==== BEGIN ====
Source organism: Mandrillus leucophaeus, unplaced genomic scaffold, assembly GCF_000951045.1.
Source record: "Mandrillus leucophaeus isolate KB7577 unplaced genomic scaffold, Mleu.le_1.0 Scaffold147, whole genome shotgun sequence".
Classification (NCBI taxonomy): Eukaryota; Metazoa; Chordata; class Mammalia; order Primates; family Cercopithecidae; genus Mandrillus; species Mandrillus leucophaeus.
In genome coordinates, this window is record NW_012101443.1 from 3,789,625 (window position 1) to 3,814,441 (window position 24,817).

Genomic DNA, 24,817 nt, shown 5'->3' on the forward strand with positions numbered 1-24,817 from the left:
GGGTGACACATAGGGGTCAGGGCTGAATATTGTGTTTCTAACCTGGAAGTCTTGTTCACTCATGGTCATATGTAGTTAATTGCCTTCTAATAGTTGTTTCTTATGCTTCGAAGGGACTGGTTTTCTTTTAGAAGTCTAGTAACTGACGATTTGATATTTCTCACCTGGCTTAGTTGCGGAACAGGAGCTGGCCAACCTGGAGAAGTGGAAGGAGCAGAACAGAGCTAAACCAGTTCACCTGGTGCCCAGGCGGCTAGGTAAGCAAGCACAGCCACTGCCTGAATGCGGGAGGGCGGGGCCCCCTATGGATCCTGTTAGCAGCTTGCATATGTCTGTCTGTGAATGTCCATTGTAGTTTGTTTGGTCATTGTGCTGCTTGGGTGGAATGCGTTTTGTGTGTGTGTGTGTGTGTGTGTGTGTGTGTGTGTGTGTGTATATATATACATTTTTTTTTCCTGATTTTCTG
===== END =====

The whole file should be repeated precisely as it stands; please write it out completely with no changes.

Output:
Source organism: Mandrillus leucophaeus, unplaced genomic scaffold, assembly GCF_000951045.1.
Source record: "Mandrillus leucophaeus isolate KB7577 unplaced genomic scaffold, Mleu.le_1.0 Scaffold147, whole genome shotgun sequence".
Classification (NCBI taxonomy): Eukaryota; Metazoa; Chordata; class Mammalia; order Primates; family Cercopithecidae; genus Mandrillus; species Mandrillus leucophaeus.
In genome coordinates, this window is record NW_012101443.1 from 3,789,625 (window position 1) to 3,814,441 (window position 24,817).

Genomic DNA, 24,817 nt, shown 5'->3' on the forward strand with positions numbered 1-24,817 from the left:
GGGTGACACATAGGGGTCAGGGCTGAATATTGTGTTTCTAACCTGGAAGTCTTGTTCACTCATGGTCATATGTAGTTAATTGCCTTCTAATAGTTGTTTCTTATGCTTCGAAGGGACTGGTTTTCTTTTAGAAGTCTAGTAACTGACGATTTGATATTTCTCACCTGGCTTAGTTGCGGAACAGGAGCTGGCCAACCTGGAGAAGTGGAAGGAGCAGAACAGAGCTAAACCAGTTCACCTGGTGCCCAGGCGGCTAGGTAAGCAAGCACAGCCACTGCCTGAATGCGGGAGGGCGGGGCCCCCTATGGATCCTGTTAGCAGCTTGCATATGTCTGTCTGTGAATGTCCATTGTAGTTTGTTTGGTCATTGTGCTGCTTGGGTGGAATGCGTTTTGTGTGTGTGTGTGTGTGTGTGTGTGTGTGTGTGTGTGTGTATATATATACATTTTTTTTTCCTGATTTTCTG